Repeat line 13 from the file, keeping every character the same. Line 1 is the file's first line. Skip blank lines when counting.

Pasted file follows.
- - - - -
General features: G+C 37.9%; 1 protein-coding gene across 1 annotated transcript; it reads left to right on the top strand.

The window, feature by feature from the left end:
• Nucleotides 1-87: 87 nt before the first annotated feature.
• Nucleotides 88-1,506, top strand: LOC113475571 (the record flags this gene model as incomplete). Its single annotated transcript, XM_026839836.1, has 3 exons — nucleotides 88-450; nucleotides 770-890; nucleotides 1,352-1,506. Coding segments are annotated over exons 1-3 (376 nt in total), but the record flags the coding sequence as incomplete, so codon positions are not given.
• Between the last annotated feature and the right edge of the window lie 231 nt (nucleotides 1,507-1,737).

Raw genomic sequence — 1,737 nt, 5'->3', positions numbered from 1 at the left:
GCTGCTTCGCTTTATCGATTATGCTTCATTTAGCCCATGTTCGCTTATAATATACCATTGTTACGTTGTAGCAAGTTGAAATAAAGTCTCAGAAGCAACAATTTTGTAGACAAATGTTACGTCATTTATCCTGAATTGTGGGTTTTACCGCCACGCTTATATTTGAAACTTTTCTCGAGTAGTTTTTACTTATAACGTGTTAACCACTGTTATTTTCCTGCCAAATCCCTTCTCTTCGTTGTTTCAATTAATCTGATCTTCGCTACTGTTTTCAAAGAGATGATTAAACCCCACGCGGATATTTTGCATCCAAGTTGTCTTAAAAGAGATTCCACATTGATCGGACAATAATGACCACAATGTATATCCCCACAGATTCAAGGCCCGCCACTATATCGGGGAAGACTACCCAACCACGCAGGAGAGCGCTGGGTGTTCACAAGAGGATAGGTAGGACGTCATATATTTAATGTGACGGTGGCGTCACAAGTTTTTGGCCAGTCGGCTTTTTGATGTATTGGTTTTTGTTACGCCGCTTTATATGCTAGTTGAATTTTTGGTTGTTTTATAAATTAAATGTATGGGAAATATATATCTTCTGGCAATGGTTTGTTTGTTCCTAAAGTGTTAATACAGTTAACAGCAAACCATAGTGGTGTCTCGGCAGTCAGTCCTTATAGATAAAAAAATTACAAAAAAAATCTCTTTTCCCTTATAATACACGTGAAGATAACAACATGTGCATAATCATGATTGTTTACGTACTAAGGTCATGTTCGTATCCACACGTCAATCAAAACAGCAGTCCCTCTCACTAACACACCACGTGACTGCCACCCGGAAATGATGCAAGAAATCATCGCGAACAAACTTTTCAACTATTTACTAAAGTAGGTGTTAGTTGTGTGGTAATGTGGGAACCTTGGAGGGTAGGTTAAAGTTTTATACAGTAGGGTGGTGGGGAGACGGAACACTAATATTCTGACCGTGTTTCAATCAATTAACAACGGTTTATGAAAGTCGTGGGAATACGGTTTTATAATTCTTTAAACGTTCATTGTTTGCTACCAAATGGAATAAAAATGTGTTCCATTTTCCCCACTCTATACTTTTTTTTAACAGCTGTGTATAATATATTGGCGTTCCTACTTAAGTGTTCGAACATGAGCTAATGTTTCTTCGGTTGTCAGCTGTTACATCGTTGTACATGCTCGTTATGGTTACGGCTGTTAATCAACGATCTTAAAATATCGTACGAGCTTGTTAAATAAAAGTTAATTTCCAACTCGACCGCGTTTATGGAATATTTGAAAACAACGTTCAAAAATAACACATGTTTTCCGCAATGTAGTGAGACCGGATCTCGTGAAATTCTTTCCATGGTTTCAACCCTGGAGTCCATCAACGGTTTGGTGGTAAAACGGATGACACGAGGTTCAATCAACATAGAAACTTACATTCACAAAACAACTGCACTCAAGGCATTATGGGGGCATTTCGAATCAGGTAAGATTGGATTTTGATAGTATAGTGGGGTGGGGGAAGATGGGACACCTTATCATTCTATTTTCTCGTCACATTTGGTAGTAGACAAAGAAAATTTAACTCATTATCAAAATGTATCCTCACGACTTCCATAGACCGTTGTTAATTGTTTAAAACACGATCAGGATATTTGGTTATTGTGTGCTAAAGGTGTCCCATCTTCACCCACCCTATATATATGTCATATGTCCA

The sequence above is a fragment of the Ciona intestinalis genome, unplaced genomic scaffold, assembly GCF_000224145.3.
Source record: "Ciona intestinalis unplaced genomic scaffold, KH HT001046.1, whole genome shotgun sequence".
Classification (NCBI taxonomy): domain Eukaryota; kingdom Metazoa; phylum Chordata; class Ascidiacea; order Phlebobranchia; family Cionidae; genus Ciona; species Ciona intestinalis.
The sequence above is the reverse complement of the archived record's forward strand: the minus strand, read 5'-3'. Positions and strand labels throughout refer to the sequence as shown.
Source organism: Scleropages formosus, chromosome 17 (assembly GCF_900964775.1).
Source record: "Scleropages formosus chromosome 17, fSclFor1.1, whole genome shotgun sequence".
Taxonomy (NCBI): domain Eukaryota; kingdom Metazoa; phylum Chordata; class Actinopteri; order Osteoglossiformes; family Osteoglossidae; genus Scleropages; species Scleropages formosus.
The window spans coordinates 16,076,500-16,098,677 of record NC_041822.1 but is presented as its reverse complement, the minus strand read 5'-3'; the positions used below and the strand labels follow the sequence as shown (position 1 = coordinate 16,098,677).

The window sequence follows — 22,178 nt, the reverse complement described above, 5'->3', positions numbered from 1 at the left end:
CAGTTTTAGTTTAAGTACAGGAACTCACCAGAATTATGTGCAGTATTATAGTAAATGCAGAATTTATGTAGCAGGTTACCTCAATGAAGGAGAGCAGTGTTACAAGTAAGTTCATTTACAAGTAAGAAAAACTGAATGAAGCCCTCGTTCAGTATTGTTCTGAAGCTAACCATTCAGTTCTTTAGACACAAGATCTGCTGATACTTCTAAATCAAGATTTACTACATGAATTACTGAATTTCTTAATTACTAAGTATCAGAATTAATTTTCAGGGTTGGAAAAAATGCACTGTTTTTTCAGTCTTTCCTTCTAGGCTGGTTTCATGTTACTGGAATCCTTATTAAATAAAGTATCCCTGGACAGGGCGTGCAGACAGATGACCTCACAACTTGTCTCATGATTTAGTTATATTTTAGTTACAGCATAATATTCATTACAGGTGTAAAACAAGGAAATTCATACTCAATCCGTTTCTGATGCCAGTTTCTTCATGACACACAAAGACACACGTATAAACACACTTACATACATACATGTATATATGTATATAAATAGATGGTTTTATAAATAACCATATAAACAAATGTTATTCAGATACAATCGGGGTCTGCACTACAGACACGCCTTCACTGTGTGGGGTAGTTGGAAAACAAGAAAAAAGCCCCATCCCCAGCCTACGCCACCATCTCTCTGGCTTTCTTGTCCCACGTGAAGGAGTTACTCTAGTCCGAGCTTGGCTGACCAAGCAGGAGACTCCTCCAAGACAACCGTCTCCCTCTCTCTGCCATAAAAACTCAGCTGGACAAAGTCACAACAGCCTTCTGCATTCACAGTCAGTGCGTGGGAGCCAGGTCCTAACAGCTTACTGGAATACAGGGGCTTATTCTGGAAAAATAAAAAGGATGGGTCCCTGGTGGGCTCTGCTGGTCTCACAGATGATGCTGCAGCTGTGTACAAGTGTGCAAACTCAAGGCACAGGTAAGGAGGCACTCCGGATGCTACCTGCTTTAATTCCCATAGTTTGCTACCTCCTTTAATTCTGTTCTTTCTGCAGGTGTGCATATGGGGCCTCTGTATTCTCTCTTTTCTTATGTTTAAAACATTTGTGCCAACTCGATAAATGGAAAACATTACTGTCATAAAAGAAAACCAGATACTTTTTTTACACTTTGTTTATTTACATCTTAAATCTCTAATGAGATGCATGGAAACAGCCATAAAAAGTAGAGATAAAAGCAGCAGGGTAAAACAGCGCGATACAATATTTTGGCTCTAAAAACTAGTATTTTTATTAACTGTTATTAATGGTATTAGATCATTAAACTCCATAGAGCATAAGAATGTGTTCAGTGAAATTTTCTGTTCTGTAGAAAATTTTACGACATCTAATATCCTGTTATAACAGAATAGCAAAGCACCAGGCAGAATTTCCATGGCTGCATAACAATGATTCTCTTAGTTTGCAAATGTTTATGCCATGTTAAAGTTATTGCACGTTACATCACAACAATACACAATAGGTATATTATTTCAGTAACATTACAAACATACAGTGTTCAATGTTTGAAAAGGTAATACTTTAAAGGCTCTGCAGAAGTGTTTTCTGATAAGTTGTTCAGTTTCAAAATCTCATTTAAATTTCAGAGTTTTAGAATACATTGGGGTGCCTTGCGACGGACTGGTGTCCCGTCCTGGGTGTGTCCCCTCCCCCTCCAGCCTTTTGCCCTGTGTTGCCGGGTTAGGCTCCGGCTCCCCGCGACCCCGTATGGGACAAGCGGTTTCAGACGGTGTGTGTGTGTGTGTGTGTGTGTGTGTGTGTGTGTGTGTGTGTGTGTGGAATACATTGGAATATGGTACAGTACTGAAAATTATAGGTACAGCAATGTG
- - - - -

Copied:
Source record: "Scleropages formosus chromosome 17, fSclFor1.1, whole genome shotgun sequence".